But let's just say if I could, I would have Marilyn Manson, my Mum, and Jesus Christ over for dinner. I think it would be a great 'red table talk' moment with my religious Mum discussing my relentless teenage years of being obsessed with Marilyn Manson, but still having faith in God and being able to discuss it with the source (Jesus, God, Creator). I think we'd all leave the dinner table with all our beliefs in tatters, and me probably smiling like '14 year old me was right and everyone was just a H8ter' XD.
If we were coming over to your place, what would you cook us? I grew up eating mostly traditional Aboriginal and Torres Strait Islander dishes.
Our families would have 'Macan's' which basically means feast. But I can cook Bully Beef and Rice, and Chicken Jensee. My cooking skills haven't really left the kitchen of my childhood home in Cairns, so if you want that then come over or we could go to Costco and get a hot dog.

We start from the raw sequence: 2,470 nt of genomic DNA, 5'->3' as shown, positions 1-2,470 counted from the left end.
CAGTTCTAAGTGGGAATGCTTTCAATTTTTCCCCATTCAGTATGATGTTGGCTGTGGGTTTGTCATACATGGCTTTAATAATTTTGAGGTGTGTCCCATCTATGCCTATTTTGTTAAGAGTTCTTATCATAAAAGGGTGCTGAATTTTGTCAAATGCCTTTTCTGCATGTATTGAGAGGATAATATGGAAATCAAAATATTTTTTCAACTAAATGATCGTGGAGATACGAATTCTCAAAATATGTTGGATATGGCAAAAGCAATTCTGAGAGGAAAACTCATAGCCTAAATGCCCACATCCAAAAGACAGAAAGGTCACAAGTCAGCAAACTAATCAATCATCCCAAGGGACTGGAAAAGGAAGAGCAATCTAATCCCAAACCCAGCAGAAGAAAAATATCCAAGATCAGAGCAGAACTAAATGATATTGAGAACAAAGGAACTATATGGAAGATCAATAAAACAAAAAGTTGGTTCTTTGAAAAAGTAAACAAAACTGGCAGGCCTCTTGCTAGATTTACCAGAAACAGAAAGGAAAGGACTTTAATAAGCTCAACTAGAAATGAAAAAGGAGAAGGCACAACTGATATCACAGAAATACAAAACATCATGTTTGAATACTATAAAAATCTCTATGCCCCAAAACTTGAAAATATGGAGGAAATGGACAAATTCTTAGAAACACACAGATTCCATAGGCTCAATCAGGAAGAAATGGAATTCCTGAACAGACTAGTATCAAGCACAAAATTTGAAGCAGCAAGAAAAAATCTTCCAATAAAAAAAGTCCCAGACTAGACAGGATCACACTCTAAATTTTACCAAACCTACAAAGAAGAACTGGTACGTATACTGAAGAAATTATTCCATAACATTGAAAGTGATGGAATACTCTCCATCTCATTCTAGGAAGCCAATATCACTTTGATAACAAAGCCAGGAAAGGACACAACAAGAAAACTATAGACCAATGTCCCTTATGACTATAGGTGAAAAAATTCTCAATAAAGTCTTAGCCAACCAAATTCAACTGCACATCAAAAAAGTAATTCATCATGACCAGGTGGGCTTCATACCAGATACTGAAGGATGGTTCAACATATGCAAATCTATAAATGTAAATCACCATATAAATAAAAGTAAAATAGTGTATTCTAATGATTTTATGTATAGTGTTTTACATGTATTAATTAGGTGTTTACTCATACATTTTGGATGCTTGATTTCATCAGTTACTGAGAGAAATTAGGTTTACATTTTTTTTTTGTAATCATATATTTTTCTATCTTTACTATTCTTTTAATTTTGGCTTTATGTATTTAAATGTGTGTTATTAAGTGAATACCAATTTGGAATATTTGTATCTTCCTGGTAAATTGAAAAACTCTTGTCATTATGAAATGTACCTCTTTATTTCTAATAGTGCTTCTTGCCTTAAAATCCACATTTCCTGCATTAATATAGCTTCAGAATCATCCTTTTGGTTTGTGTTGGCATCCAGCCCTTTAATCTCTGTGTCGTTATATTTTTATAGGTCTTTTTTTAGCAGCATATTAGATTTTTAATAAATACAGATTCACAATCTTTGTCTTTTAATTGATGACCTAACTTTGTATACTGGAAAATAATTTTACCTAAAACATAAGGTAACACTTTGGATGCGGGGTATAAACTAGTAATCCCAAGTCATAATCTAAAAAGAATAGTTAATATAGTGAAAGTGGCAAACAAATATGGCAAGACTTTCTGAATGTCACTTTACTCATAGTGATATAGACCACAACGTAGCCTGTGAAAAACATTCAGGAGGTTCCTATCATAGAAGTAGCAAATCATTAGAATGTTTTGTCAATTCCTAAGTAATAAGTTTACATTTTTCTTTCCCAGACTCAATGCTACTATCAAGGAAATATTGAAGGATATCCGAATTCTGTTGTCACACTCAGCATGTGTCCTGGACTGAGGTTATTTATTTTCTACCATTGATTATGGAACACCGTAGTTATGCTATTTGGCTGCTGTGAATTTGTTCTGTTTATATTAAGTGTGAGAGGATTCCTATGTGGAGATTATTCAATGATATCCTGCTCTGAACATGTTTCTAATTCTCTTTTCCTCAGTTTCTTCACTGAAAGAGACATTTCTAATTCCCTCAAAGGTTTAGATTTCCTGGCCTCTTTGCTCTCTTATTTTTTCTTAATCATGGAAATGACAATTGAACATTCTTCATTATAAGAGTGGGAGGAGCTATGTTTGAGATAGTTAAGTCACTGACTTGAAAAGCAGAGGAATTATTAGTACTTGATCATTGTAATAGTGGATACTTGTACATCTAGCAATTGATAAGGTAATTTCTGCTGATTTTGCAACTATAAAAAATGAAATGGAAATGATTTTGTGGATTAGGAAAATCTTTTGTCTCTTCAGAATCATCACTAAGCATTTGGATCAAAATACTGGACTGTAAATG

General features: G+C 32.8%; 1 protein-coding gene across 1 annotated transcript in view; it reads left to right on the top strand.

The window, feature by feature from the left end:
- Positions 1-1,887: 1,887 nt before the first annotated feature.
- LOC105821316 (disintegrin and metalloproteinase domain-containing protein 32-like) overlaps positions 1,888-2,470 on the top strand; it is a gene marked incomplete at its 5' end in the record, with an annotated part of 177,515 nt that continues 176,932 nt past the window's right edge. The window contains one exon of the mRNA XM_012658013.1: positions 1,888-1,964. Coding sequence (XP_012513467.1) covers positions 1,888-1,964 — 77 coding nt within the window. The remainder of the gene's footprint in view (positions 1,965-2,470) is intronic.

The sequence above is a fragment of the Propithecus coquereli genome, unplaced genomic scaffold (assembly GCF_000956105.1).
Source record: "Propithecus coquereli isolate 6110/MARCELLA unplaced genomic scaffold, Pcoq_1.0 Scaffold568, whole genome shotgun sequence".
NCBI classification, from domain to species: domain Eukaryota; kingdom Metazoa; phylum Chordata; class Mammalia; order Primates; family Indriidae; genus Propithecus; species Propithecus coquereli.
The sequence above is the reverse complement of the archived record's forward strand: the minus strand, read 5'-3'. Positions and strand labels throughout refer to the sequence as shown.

No matter the expense, send me a case of... Fake mink lashes from Wish because they disappear like hotcakes in my house. A case would only be like $2, so no sweat.
The last time I saw the inside of a gym was... Almost two years ago I think… but I sometimes drive past and have a peep in the window if that still counts? I prefer a slow walk around the block these days and I never shy away from putting on my favourite dance music and dancing around the house; it's actually one of my favourite activities.
What's the one chore you dislike the most? Washing the dishes for sure. I have to really be in a 'I can do this' mood to do the dishes, so I generally only use my dishwasher once a week.